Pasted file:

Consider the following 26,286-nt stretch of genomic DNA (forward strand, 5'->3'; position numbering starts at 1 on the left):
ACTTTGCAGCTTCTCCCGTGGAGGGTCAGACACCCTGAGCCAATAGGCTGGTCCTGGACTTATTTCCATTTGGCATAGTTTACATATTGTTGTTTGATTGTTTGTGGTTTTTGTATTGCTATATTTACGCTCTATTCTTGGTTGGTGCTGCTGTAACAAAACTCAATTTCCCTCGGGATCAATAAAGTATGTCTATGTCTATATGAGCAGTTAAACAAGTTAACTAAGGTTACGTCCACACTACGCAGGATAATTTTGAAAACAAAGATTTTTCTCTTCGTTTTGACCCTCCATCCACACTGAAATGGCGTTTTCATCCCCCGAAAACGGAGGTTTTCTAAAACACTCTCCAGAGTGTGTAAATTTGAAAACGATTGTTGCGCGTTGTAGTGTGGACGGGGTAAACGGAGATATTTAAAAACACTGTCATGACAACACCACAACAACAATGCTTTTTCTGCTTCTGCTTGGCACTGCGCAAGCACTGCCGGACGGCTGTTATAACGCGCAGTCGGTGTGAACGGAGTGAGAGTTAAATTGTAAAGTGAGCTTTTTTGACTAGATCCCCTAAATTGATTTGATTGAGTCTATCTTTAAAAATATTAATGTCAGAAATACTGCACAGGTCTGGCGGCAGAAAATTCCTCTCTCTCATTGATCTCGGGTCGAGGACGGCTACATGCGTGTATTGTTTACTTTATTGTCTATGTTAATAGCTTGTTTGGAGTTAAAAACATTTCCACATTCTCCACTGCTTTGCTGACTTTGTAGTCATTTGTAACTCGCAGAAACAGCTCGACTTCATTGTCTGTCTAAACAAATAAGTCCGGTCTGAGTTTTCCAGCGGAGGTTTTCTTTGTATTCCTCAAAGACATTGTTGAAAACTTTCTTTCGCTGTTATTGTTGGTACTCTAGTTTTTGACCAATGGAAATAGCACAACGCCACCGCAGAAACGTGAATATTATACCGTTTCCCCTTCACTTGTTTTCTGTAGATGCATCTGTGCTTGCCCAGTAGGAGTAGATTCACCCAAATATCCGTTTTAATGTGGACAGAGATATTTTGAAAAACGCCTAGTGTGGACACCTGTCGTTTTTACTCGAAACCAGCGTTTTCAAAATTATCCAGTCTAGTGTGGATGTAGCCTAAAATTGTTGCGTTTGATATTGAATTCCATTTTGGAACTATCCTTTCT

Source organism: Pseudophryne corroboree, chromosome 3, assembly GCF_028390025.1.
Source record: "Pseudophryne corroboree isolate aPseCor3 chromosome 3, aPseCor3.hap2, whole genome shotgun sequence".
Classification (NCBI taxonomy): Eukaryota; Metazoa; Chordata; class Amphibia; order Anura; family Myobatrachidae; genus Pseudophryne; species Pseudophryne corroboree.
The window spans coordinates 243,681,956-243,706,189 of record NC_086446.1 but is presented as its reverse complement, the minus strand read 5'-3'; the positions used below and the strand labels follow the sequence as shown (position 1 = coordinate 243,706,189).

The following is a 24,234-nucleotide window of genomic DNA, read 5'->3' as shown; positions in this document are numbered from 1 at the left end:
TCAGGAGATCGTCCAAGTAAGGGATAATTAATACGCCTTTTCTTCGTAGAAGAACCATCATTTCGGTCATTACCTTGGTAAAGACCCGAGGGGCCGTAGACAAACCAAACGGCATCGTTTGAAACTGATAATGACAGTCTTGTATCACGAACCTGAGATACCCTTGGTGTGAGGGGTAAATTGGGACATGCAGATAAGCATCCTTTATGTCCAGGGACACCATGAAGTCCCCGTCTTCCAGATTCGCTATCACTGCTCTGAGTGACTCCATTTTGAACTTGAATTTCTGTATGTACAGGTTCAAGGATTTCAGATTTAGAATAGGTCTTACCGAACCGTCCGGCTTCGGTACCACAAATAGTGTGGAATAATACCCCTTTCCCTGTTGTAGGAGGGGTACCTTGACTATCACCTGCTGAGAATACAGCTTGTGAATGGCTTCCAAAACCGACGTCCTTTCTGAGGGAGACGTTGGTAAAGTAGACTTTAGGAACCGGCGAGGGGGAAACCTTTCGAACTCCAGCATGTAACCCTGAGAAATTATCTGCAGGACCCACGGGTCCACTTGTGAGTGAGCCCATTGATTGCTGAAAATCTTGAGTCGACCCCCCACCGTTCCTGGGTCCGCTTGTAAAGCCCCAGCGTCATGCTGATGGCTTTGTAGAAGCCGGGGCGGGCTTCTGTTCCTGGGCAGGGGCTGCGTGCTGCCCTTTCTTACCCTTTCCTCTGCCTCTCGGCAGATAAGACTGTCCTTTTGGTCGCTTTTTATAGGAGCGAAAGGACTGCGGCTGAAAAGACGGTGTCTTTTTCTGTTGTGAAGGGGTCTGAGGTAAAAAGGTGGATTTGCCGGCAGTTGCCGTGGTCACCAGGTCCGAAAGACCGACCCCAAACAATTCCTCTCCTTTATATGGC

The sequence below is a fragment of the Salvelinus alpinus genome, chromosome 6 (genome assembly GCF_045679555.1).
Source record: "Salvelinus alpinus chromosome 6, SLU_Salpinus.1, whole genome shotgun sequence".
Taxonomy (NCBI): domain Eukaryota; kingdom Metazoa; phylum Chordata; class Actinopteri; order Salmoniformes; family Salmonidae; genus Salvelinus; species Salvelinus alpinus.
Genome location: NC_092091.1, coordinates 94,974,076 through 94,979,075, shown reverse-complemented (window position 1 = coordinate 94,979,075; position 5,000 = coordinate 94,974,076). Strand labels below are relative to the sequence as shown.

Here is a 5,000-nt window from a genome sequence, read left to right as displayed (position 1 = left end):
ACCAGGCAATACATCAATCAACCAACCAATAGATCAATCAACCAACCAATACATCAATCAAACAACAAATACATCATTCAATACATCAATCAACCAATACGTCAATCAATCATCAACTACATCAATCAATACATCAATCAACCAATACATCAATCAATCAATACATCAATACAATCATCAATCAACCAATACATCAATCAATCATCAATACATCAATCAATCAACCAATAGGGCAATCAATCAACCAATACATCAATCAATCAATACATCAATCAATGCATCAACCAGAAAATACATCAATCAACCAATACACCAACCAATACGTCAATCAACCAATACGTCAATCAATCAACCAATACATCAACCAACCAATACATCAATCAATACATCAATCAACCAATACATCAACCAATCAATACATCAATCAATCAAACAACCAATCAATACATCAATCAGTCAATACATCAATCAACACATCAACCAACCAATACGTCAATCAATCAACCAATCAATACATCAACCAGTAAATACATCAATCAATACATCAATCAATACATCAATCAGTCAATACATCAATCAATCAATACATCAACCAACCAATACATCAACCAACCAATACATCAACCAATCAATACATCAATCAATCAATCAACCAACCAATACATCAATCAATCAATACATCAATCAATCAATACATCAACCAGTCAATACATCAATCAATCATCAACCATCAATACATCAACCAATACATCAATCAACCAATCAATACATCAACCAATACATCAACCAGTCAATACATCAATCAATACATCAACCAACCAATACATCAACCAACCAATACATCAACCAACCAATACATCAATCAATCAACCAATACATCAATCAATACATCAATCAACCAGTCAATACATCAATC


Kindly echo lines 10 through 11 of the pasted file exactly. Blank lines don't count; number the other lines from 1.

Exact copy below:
Source record: "Salvelinus alpinus chromosome 6, SLU_Salpinus.1, whole genome shotgun sequence".
Taxonomy (NCBI): domain Eukaryota; kingdom Metazoa; phylum Chordata; class Actinopteri; order Salmoniformes; family Salmonidae; genus Salvelinus; species Salvelinus alpinus.